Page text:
Australia has one of the highest rates of pet ownership in the world. We’ve got over 29 million furry companions as a nation, with about 61% of all households owning pets.
Until recently, strata by-laws made it possible to impose a blanket ban on the keeping of pets in residences without any need for justification. However, changes to the NSW Strata Scheme Management Act 2015 that came into effect in August 2021 now mean that such bans no longer has any force or effect.
Can I have a pet in strata now?
In essence, the introduction of the Strata Schemes Management Amendment (Sustainability Infrastructure) Act 2021 (the Amendment) means that keeping a pet in strata can no longer be unreasonably prohibited by strata by-laws. In short – yes, you can have a pet in strata, although conditions may still apply.
Traditionally, owners and residents have faced a range of restrictive by-laws that prohibit pet ownership within a strata scheme. In the last couple of years, a number of cases have been taken before the NSW Civil and Administrative Tribunal (NCAT), which have led it to consider whether or not blanket bans on pets are justifiable.
As part of a strata schemes statutory review, public feedback regarding the issue of pets in strata schemes was collected in early 2021. This feedback informed the Amendment as well as the Strata Schemes Management Amendment (Pets) Regulation 2021, which aims to outline the circumstances required for pet ownership to be refused.
For a pet to be prohibited from a strata scheme, it must now be unreasonably interfering “with another occupant’s use and enjoyment of the occupant’s lot or the common property”, the regulation states. This can include such factors as:
- The pet makes loud and persistent noise that disrupts the peace and comfort of another occupant;
- The pet displays intimidating or menacing behaviour towards another occupant or visitor;
- The pet causes repeated damage to common property or another lot;
- The pet potentially endangers the well being of another occupant through the introduction of an infection or infestation; and
- The pet emits foul or unpleasant odours that have a noticeable and negative effect on another occupant.
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What’s next for strata pet by-laws?
Since the Amendment’s implementation means that blanket bans on pets will effectively be powerless, the owners corporation should see to it that such bans are repealed from a strata’s by-laws.
If an owners corporation with an invalid strata pet by-law wants to continue regulating the presence of pets, there are measures that it can put in place to do so. A new or updated by-law that requires residents to apply for permission from the owners corporation to keep pets can be created and passed by the owners corporation. This should be added to the agenda of the next general meeting and taken care of then.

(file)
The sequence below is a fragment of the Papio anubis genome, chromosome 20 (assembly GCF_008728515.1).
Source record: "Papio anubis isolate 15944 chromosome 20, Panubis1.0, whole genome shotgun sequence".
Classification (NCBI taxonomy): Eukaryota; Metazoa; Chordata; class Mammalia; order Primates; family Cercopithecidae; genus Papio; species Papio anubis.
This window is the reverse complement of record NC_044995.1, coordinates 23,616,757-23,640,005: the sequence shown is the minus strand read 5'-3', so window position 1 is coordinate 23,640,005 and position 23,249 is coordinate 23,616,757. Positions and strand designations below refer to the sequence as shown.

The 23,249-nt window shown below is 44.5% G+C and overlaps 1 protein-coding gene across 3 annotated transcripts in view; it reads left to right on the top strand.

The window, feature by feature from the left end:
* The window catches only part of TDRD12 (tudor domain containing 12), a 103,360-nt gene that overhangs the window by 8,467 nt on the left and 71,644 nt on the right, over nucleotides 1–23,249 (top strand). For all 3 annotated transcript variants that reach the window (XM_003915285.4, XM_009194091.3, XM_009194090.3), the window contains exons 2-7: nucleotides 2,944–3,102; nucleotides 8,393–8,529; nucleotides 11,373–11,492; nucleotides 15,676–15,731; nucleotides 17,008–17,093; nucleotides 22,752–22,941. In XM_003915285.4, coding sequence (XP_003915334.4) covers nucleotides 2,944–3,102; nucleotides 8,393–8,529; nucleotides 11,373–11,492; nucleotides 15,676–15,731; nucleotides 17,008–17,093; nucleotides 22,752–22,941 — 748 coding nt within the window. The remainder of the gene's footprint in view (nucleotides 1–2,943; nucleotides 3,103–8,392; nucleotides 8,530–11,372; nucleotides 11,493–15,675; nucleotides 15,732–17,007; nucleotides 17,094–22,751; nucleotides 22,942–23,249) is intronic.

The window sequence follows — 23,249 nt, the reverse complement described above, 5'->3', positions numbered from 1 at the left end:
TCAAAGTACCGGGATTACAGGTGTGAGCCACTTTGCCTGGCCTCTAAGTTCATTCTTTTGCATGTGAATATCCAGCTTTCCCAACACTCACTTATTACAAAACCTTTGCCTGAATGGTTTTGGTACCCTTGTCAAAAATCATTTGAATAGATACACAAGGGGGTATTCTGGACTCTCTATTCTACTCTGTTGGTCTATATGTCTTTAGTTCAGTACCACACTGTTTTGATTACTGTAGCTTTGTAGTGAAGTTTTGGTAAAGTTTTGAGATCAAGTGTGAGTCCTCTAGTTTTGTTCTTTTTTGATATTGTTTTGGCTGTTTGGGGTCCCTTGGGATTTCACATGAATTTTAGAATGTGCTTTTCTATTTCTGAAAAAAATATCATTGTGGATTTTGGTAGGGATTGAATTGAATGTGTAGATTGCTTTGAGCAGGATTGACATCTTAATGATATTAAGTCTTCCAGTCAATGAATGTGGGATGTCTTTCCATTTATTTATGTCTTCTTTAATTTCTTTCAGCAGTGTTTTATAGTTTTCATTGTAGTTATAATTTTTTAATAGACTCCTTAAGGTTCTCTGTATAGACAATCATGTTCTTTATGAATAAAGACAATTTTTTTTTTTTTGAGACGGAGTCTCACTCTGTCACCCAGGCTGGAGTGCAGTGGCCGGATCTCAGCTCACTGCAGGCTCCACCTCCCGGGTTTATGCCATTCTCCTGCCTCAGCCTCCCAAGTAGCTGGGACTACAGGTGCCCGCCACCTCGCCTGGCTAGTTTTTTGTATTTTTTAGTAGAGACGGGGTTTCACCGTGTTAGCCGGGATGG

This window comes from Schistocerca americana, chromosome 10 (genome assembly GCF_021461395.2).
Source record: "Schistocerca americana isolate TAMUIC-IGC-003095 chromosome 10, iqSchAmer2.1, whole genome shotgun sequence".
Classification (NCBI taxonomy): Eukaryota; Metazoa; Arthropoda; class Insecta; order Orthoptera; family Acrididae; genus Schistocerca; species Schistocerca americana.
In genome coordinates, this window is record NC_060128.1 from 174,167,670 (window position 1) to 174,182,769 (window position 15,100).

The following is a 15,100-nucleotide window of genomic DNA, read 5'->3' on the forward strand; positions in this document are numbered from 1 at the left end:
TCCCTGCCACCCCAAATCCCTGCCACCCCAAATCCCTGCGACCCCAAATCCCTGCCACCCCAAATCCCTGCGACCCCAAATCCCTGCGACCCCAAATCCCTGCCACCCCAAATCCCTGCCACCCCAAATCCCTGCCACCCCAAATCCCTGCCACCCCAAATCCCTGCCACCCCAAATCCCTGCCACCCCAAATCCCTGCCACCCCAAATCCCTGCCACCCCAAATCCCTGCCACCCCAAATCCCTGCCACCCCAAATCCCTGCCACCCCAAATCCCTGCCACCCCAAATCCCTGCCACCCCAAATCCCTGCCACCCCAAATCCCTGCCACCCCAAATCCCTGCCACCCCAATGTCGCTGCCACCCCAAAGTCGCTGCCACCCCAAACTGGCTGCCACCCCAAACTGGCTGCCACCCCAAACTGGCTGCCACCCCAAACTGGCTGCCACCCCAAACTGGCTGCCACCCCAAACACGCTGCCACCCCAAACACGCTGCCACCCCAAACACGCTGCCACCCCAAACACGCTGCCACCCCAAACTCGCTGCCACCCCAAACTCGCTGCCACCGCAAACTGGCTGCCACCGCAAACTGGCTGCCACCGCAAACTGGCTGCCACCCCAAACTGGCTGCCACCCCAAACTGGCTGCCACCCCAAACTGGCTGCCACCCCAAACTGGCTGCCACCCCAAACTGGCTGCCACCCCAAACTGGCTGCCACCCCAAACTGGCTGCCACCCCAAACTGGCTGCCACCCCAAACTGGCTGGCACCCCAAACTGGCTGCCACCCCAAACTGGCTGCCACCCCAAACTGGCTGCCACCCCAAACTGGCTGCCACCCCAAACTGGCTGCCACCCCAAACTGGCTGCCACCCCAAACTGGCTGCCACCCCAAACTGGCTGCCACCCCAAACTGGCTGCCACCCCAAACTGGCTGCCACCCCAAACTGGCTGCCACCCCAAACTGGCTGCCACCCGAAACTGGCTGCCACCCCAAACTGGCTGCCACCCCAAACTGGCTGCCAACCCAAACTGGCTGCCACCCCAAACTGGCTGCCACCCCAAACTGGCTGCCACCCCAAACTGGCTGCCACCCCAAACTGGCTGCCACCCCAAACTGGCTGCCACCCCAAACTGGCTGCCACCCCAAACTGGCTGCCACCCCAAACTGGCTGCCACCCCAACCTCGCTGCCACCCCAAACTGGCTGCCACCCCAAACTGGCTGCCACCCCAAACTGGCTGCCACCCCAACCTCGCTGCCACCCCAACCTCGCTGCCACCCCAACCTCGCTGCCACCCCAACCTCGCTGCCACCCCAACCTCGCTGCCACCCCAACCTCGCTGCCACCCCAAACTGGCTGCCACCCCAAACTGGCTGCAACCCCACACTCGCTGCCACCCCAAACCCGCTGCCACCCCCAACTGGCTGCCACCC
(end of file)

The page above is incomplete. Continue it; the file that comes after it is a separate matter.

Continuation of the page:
A pet’s presence can also still be prohibited on the grounds of that pet being a hazard, nuisance or causing unreasonable and excessive interference. In addition, strata by-laws and conditions can also be put in place that govern issues including whether or not pets need to be supervised on common property, and if they should have a specific entrance and exit path in the building.
As Fair Trading NSW outlines on its website, there are certain restrictions on the kind of strata by-law that can be made. These by-laws cannot be “harsh, unconscionable or oppressive”, and the presence of an assistance animal in a residence cannot be prohibited or restricted.
If you think that a new strata by-law is unfair or inconsistent with the updated guidance regarding pets, it’s best to try and solve these strata disputes in-house, with the assistance of strata management, before engaging external mediation. If this doesn’t work, you can apply for mediation through Fair Trading NSW or submit an application to NCAT.
However, if your strata’s owners corporation is looking to make a new by-law regulating pets but isn’t sure where to start, get in touch with Jameson’s for experienced and effective body corporate management.
How about renters? Do they still face barriers to pet ownership?
As a result of the Amendment, any blanket bans on pet ownership in strata schemes are now not applicable to both owners and any potential renters. This means that renters do not, by default, have to obtain permission to have a pet.
Of course, the owners corporation can still pass by-laws that require permission to be sought for any new pets brought into a strata scheme residence. In addition, landlords are still able to refuse pets through the terms laid out in a tenancy agreement, so it is important for renters to be sure that they have their landlord’s permission for any pets.
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